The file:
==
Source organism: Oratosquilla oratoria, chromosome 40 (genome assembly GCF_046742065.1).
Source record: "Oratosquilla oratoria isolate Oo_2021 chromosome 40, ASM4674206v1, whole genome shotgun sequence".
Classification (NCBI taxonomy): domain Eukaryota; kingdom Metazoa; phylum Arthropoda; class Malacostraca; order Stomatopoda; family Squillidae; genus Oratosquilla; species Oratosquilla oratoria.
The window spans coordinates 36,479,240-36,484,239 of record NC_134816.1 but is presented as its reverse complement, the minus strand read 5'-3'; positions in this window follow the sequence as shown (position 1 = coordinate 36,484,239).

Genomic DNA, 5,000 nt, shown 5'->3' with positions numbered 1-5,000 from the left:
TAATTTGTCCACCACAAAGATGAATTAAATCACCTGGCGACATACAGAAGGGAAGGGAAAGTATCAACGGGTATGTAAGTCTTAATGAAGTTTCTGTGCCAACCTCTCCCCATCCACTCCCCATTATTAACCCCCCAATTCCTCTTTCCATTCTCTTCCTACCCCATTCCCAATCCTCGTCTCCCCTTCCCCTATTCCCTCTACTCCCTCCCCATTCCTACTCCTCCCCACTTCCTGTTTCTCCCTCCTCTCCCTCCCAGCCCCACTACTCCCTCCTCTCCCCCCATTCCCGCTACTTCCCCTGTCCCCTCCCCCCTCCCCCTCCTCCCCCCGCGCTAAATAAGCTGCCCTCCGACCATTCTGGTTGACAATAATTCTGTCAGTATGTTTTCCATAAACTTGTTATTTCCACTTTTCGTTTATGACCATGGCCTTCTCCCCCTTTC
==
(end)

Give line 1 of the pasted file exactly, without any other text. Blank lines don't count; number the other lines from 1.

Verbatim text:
Source organism: Oratosquilla oratoria, chromosome 40 (genome assembly GCF_046742065.1).